Designing for today’s interfaces is more than just static screens linked together. And because designers often need to experience these interactive flows for activities like user testing, they create prototypes to bring their designs alive. But the process of creating prototypes is often repetitive, time consuming and downright painful — especially when designers want to show content on top of other content to mimic elements like sidebars, modals and popovers.
Today we are happy to announce that prototyping just got a whole lot more fun in Figma! With Figma’s new Overlays feature you can now show content flexibly on top of other content, interact with it and even open multiple overlays. Read on to learn how Overlays in Figma works…
We reimagined the basic delivery of overlays. Now after you add a prototype link to connect two frames, you will see a new option in the property panel. This option will allow you to set the destination frame as an overlay. Once selected, you can customize where the overlay is placed and how it should appear.
Our relative positioning supports use cases like modals and action sheets where you want to show the overlay in relation to the device. For other other use cases like tooltips and dropdowns, you can manually position it in relation to the object from which it is being opened.
But we didn’t stop there. In our increasingly interactive world, there are often situations where more than 2 overlays need to work together - think multi-step purchase flows and confirmation dialogues. We’re excited that now in Figma, designers can add multiple overlays on top of one another. And, best of all, setting up multiple overlays is just as simple as setting up a single overlay.
Because prototypes are interactive experiences, we thought carefully about how to allow interactions on overlays. After connecting two frames, you have the choice to swap the frames. Swapping will replace the entire frame with the new one, but not dismiss an overlay. This allows you to add interactions, like hovering a button, to overlays, too!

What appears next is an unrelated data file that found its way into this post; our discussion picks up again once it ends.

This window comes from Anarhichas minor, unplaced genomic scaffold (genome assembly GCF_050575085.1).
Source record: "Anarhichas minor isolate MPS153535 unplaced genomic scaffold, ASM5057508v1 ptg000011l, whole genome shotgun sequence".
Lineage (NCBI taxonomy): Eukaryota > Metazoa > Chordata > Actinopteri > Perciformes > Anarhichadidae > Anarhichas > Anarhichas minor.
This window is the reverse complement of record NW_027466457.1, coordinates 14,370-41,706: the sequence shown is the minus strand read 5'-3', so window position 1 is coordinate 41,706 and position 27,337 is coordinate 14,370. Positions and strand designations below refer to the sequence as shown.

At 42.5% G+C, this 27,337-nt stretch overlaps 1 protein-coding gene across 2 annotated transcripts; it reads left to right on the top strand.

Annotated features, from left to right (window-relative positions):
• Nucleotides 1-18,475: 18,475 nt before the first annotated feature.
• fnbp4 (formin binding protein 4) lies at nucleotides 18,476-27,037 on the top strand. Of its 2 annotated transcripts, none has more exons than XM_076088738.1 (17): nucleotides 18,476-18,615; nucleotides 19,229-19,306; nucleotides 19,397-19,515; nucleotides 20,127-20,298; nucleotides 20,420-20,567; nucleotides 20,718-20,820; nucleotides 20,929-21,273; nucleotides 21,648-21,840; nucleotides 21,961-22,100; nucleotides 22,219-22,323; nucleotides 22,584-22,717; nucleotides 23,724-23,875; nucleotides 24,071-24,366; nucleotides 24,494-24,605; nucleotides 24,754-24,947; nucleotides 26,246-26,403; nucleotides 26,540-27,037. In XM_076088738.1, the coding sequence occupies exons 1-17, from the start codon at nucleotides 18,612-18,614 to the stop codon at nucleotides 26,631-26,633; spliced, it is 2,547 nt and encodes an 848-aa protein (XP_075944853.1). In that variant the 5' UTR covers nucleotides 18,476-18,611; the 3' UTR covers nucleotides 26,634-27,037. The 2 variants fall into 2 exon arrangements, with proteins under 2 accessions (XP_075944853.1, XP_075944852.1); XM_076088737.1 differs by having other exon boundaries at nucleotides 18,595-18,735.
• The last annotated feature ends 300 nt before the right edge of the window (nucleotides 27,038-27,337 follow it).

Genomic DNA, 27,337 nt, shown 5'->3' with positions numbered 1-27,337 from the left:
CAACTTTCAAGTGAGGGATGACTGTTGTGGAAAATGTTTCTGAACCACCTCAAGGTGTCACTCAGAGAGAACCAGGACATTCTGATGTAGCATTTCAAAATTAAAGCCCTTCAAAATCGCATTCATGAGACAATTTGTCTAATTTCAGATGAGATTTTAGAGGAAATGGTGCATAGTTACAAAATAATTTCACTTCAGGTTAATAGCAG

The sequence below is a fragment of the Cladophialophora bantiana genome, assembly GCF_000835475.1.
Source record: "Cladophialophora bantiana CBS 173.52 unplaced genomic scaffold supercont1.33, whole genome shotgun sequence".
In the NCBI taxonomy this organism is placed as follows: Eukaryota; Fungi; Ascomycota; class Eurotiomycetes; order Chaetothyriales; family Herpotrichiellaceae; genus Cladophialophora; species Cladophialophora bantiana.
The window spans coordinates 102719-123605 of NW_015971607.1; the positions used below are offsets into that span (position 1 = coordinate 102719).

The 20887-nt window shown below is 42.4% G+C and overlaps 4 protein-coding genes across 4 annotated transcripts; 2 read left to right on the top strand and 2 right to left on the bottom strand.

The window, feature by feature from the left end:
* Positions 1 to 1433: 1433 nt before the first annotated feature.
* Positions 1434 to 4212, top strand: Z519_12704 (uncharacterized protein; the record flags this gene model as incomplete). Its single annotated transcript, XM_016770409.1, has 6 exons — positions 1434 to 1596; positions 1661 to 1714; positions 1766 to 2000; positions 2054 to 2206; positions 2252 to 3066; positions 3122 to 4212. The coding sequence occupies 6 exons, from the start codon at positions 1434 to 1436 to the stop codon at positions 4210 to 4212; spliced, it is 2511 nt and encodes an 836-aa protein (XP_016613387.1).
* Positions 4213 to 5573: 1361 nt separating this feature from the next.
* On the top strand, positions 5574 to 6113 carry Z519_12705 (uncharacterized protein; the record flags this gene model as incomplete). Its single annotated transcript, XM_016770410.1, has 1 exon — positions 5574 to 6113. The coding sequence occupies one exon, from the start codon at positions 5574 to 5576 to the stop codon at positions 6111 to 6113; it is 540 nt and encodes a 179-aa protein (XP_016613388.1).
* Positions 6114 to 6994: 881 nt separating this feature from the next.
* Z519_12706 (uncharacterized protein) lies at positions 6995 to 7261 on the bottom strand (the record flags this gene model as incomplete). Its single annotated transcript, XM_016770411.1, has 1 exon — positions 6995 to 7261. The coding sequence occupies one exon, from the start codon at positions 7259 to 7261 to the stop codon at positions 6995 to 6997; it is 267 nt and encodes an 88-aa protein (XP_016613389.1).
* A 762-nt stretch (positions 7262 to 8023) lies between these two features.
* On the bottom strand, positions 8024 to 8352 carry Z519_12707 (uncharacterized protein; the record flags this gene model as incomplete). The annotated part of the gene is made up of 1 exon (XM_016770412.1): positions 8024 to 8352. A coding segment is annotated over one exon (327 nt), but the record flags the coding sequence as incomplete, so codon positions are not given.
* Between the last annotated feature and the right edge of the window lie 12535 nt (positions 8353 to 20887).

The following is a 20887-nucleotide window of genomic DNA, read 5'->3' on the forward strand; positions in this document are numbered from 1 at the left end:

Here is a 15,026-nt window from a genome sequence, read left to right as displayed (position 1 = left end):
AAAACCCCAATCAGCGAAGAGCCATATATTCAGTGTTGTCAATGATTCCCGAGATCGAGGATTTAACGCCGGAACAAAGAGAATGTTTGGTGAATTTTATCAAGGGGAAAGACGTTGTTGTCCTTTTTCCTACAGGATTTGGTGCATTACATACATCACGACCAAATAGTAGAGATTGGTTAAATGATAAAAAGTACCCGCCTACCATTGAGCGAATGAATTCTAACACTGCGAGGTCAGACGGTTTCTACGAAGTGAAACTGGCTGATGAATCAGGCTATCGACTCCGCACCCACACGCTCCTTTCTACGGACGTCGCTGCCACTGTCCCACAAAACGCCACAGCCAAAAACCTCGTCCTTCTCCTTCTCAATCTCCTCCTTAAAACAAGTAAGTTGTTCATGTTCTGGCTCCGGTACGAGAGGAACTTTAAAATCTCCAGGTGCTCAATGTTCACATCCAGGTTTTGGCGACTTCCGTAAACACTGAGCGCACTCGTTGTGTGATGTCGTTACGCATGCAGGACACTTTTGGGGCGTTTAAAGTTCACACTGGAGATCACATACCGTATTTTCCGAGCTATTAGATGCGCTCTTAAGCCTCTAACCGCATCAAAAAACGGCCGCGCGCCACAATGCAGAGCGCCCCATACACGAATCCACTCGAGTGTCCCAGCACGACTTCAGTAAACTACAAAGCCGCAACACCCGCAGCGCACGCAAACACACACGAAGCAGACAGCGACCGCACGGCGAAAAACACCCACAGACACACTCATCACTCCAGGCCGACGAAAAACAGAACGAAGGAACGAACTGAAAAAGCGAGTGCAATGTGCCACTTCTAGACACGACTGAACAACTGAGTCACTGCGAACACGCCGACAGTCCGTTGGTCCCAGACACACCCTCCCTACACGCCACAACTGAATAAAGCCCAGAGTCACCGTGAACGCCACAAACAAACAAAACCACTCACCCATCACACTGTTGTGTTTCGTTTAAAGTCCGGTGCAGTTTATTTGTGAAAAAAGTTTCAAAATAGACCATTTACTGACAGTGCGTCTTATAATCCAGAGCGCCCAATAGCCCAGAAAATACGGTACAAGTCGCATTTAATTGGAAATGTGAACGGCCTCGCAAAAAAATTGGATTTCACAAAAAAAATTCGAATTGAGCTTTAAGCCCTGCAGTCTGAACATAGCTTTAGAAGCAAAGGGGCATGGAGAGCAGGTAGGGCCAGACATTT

You can now select Back or Close directly on the canvas while dragging the overlay connection instead of selecting these options in the Layers panel.
Keyboard shortcut: While dragging and hovering over your destination frame, you can hold the option key to quickly select the swap connection.
Pro Tip: Leverage swap links for a more flexible ‘Back’ action that will skip over swap links to show the last frame from which you used navigate instead of defaulting to the preceding frame.
We hope Overlays will streamline all of your use cases for showing content flexibly on top of other content. It also compliments all the other powerful prototyping functionality that you already can access in Figma today - interactions, transitions, device frames, fixed objects and advanced scrolling.
We want to give a shout out to everyone who helped us build this feature over the past few months - your feedback was incredibly valuable and helped shape today’s release. Take it for a spin and head over to our Spectrum community to leave feedback. We’re always happy to hear from you!